Saturday, June 29, 2013

The Crispiest Fried Chicken

I've always been a bit afraid of making fried chicken. I'm no stranger to deep frying, but I always stuck to things that weren't going to make my family sick if I did it wrong. But, since we are spending a summer in the South, I've decided to do as the Southerners do, and fry up a bird!

This recipe promised to deliver crispy fried chicken with a coating that would stay crunchy even after being refrigerated for a while- and boy did it ever! It was flavorful and stayed crispy enough that I could make it while the girls were napping at lunchtime and still serve for dinner 5 hours later. I will say one thing though: this is a MESSY recipe. Don't try this at home on a busy weekday when you are stressed and pressed for time. My kitchen looked like a bomb went off in it after I was done. However, I was so happy stuffing my face with chicken, I truly I didn't care.

Here are some things to keep in mind about this recipe:

1.) You'll need a cut-up, bone in, skin on chicken, about 3 pounds. Actually, any amount of chicken with the bones and skin will do. You like all dark meat? Just grab one of those big packages of drumsticks. I actually couldn't find what I was looking for (I like a mix of dark and white meat), so I just bought a whole chicken and cut it up myself. It adds an extra step, but oftentimes it's cheaper.

2.) I brined my chicken, but it's totally up to you if you want to. I think it makes the chicken more flavorful and moist, but you have to do some advanced planning. If you're like me, that doesn't happen often (cue screaming children, "I'm hungry!!!!") but if you're inclined, heres what you do:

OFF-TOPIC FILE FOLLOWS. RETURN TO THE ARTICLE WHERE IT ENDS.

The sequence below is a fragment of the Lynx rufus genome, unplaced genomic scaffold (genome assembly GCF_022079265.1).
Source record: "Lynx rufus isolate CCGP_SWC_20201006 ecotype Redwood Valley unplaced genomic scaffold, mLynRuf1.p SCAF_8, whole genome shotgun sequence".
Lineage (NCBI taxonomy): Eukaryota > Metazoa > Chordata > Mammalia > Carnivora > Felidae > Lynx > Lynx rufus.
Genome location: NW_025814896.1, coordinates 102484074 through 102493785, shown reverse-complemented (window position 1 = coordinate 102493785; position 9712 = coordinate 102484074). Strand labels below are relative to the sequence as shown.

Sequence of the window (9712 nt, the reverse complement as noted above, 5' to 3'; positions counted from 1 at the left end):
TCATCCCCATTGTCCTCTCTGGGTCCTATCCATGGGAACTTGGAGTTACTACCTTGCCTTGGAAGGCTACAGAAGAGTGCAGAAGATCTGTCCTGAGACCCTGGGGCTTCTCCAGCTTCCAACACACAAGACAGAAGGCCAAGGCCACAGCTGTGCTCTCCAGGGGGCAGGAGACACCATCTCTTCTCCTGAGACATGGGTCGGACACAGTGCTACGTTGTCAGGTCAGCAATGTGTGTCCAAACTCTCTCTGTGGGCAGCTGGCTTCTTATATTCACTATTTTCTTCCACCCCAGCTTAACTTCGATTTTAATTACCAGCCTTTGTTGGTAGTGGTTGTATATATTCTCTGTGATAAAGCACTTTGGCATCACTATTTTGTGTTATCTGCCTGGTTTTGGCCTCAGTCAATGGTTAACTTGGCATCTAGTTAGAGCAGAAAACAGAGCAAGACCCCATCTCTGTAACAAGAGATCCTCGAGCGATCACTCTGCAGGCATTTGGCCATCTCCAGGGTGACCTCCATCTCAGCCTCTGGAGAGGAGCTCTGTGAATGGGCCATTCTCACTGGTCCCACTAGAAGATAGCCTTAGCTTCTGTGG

-Dissolve 1/4 cup of salt into about 1 quart of cold water in a large container. Put all of your chicken pieces in, cover, and chill for a few hours. That's it! No big deal.

3.) Use Wondra Flour when making your breading. You can find it in any grocery store in the baking aisle. It's in a little blue cylindrical canister, and is probably what your grandma used to make gravy. This quick-dissolving flour has been pre-cooked and dried, so it's super light. That definitely translates into a light and crispy crust for your chicken later on.

4.) Make sure you have LOTS OF SPACE. You'll need various stations for all of that brining, breading, frying goodness going on with this recipe. If you start with plenty of room to spread out, there's less of a chance you'll accidentally handle something cooked that has handled something raw. And cross contamination is no joke! (Salmonella, anyone?)

5.) If you can, use peanut oil. In my experience, the flavor is better than vegetable oil, and it has a super high smoke point, so things get crispier without drying out the meat on the inside. Plus, according to the good folks at The Peanut Institute (who knew there was such a place?) peanut oil doesn't absorb the flavor of the food you cook in it, so you can fry garlicky mozzarella sticks in in one second, then turn around and fry up a batch of doughnuts without the flavor suffering at all. Cool!

Phew! Ok, that's all of the tips I can think of before we roll our sleeves up and get into the recipe. Trust me, it's not as intense as it looks. And really, it's worth it. This will leave you looking like a total goddess of the kitchen. Albeit, a goddess covered in flour and oil, but that just adds to the overall mystique!